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Bush Moves Beyond Incompetence


Of course, the President is more than incompetent these days. He seems deliberately intent, like a boy who has built a tower of blocks, to make sure everyone in the room is watching, when the tower crashes to the ground.

With American soldiers already extended, with kidnappings breaking out across a country that has forever been the world’s cosmopolitan crossing grounds, and with hard-won structures of peace at the very precipice of legitimation, the President says essentially, Bring It On!

To be sure, the President has not built a pretty tower to begin with. But when pieces of real people’s lives come crashing down, time after time, we should have the right to grab the President’s hands and say, now George, stop that!

What is the account of things that makes the pattern of this President’s choices sane? Even in war there is a difference between a commander-in-chief and a warmonger. Even as a pacifist I have respect for a soldier’s duty to a commander-in-chief. But have Americans as a nation fallen so deeply into the delusions of war making that kill has become our favorite word?

Bush’s provocations are systematic enough to be considered deliberate. More war, less peace. The greater the calamity, the more the people cower under his rule. You figure out where that gets us. And how long this has been going on.

So we can wax nostalgic about that day in August, 2001, when the President was perhaps merely incompetent.

What about that sultry day at the Crawford Ranch in Texas? When intelligence reports indicated chatter of hijacking. Was that day anything like yesterday? When US officials warned American troops to watch out, because there was chatter and scattered clues? Uniforms for sale, Humvees missing. Sound the alarm.

If Aug. 6 was like yesterday, and if yesterday’s intelligence was considered actionable enough to put the troops on alert–even if no specific time or place of attack was known in advance–then what about Aug. 6?

On Aug. 6, so far as we’ve been told, vague chatter about hijacking and sleeper cells was not considered actionable enough to sound the alarm. Yet today, a “uniform scare” is being broadcast worldwide.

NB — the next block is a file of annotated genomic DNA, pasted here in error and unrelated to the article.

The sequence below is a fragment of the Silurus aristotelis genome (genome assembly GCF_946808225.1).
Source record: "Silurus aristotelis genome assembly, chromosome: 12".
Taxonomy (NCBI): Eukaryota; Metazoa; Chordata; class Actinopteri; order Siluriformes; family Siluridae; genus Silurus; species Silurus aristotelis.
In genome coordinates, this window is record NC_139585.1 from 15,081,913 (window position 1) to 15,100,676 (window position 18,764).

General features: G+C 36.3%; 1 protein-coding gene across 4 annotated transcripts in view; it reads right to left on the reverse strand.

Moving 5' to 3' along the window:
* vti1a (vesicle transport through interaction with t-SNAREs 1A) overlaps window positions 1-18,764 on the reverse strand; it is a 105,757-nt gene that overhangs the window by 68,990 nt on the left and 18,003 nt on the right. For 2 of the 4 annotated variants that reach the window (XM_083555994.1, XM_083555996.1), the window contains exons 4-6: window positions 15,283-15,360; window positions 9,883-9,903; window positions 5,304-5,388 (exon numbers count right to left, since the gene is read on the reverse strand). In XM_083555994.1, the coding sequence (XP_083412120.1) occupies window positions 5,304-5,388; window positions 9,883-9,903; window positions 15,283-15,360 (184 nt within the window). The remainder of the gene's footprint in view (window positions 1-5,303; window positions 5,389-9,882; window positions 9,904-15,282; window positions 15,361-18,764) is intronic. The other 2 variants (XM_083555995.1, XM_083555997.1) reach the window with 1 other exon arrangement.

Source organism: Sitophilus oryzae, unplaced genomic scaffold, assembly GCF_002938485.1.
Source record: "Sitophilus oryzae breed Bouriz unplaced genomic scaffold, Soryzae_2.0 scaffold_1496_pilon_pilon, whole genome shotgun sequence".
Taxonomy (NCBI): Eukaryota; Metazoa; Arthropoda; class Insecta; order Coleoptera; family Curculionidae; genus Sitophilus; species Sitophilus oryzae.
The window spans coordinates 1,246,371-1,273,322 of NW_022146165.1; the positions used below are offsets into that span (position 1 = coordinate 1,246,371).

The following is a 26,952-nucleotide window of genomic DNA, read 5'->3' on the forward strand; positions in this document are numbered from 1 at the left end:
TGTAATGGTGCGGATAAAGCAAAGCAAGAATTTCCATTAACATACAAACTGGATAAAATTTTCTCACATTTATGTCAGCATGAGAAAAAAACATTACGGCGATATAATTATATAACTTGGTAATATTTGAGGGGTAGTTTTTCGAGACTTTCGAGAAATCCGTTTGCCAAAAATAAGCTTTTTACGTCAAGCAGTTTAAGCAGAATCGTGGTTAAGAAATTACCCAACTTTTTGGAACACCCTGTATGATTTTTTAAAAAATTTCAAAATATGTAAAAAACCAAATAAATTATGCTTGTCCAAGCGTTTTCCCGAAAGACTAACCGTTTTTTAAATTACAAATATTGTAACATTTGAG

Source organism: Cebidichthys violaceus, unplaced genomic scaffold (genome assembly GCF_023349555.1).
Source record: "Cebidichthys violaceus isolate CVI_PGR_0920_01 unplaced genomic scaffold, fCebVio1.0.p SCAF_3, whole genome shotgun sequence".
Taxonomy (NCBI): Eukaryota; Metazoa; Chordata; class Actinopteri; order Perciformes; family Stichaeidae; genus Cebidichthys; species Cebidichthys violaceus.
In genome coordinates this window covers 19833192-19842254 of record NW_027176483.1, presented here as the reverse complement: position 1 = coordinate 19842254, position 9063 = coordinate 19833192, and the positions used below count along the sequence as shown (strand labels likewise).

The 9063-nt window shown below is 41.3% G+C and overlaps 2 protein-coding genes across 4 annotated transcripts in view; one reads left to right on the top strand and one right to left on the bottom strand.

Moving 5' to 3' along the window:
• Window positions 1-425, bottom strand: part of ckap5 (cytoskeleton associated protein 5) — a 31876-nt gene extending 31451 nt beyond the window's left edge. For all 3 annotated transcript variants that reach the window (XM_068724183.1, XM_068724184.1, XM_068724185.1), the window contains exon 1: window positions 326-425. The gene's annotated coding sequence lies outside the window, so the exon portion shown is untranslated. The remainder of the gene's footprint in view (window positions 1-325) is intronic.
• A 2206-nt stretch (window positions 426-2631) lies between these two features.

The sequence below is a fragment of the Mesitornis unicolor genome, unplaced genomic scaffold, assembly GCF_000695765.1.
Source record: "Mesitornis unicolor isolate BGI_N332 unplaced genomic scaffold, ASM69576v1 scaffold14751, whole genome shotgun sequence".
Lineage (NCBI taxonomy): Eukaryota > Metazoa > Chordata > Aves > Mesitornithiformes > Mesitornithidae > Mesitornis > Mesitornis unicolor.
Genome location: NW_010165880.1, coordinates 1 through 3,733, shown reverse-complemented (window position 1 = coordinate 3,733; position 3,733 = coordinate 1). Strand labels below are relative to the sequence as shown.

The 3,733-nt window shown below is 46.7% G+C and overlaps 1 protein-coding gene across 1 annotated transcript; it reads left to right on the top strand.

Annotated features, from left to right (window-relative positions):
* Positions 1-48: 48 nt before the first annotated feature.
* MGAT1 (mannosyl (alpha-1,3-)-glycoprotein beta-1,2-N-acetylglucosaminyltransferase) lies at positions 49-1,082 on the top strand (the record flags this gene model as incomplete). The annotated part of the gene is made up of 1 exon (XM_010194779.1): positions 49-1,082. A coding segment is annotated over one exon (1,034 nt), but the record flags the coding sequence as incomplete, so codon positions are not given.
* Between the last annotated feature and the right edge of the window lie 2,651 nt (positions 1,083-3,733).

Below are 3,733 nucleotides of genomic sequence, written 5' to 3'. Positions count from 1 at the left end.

Meanwhile, Bush’s isolation from the rest of world is now legitimated only by his perplexing tolerability at home. Why is it not time for Americans to come to their senses, stop the kill talk, and demand mature recognitions from themselves and their President?

Paid experts go on television to proclaim flat out that leaders overseas are not being truthful. But when are these experts ever so clear about matters closer to home? What, exactly, are these experts being paid to do?

It appears that pressures and possibilities are springing to life this April: 9/11 families pressing questions in Washington, Grand Ayatollahs arranging cease fires in Iraq, Iranian ambassadors counseling their Muslim fellows, UN envoys looking for material leadership, and behold, even a British Prime Minister demanding more caution on the ground. Suddenly, global talent is mobilized to weave a tatter of sanity.

Meanwhile in Washington, a fashionable talk of kill, kill, kill. But the American people and their paid experts have got to snap out of their kill talk. The sooner this happens, the less we will all have to regret.

GREG MOSES writes for the Texas Civil Rights Review. He can be reached at:



Greg Moses writes about peace and Texas, but not always at the same time. He is author of Revolution of Conscience: Martin Luther King Jr. and the Philosophy of Nonviolence. As editor of the Texas Civil Rights Review he has written about racism faced by Black agriculturalists in Texas. He can be reached at

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